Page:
by Charmie Gholson
It's hot, all right, and although I'd rather be home hanging out in the backyard, my boys have noticed the carnival and been promised a ride on the bumper cars. They don't forget.
The parking lot is full of teenagers on parade and minivans loading or unloading hordes of families. It's very festive and, I'm surprised to admit, exciting. The Ferris wheel reaches way into the sky, and my six-year-old, Sammy, eyeballs it warily. "We don't have to go on that ride, do we mommy?" No way, pal, I tell him. We're going to stay on the ground.
Through the gates we go to buy tickets and immediately load up on soda, cotton candy, and elephant ears. And snow cones. Our little two-year-old has fallen asleep and miraculously stays that way in his stroller despite the roaring music and screams. Sammy, sticky from cotton candy, takes a ride on a mini roller coaster, a supposedly gentle ride with loud 1980s hair-band music playing. My husband and I join the assembly of proud parents lined up next to the wobbly, rusty gate with our video cameras, waving as our children pass. Sam looks a bit freaked out, but he smiles and waves as he goes by.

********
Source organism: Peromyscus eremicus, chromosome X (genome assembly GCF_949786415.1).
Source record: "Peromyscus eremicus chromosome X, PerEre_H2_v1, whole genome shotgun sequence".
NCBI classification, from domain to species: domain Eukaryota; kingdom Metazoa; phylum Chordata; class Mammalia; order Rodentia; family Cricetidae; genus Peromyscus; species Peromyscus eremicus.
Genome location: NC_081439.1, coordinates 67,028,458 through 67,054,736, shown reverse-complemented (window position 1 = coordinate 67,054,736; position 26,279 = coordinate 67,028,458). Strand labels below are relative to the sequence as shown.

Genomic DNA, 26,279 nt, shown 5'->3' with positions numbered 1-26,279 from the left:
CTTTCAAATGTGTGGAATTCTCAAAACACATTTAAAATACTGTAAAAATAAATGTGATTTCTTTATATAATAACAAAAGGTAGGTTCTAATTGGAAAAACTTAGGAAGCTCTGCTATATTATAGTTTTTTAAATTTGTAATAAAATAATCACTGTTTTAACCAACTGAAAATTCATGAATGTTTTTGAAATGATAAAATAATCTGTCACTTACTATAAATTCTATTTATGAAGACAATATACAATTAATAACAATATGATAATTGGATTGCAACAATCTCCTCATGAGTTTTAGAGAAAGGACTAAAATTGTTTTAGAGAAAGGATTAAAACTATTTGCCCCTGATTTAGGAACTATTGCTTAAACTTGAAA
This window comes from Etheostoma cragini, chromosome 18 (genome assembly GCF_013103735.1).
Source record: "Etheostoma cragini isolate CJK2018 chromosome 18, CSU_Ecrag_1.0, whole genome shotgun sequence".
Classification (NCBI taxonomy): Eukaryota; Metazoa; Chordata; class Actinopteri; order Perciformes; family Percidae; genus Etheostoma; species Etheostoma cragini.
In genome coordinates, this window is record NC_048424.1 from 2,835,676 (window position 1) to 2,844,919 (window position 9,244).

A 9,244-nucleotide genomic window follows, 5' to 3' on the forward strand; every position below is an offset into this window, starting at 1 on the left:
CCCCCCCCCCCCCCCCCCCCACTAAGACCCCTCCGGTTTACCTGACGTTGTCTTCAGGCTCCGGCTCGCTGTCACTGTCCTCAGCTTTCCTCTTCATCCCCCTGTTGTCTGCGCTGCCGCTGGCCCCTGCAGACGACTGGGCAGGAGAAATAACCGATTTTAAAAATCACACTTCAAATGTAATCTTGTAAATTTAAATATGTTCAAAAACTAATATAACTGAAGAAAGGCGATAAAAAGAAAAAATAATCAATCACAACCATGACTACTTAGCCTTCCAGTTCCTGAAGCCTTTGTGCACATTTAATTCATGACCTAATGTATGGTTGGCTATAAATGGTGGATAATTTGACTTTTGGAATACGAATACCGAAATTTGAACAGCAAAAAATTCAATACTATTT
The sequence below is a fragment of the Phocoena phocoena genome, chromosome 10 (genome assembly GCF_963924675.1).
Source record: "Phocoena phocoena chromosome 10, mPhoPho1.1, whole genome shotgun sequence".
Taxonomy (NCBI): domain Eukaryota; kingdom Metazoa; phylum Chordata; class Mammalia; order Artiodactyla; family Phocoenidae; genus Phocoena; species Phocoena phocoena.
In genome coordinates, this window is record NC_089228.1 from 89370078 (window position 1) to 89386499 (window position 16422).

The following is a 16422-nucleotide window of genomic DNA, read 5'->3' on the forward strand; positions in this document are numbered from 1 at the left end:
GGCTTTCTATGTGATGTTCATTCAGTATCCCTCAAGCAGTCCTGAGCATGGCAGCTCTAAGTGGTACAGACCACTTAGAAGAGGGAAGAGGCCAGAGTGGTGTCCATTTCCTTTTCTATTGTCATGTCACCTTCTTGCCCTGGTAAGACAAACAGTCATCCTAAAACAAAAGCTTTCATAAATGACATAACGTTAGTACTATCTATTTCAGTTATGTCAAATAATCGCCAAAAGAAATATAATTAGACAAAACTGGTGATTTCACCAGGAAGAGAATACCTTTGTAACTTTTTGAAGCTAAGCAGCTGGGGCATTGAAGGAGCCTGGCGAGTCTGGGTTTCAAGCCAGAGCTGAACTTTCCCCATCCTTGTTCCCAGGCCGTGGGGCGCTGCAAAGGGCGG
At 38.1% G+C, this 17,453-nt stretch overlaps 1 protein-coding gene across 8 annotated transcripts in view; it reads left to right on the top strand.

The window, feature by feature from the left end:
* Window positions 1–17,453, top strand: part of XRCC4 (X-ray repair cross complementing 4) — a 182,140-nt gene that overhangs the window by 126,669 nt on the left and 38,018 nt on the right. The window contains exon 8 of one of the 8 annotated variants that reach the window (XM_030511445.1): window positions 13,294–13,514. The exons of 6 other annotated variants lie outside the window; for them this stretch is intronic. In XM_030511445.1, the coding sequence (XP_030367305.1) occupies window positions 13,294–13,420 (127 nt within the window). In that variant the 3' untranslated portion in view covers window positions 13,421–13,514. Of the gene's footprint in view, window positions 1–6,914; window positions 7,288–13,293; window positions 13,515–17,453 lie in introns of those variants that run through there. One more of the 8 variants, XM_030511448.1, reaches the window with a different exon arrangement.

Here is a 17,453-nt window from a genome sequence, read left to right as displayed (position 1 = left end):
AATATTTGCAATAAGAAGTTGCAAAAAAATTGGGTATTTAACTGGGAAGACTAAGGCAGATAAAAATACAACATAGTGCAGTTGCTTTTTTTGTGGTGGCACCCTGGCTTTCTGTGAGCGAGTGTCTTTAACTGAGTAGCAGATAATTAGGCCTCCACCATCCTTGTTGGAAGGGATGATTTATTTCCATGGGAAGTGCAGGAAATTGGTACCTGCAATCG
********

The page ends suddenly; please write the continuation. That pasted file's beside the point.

We run into lots of other families from Sam's school, and we also see his preschool teacher from a few years ago. It's a happy but brief reunion. Sam is impatient to move on.
Next stop: the acclaimed bumper cars. The children (and adults too) who are bashing each other are having a blast. Part of the allure is that Sam actually gets to drive. And in some male-bonding way I'm excluded from, Daddy is equally as thrilled to teach him. They ride three times, waiting in line for a time that seems longer than the ride itself. While they're riding and my boy in the stroller is sleeping, I watch people go in and out of the fun house. It
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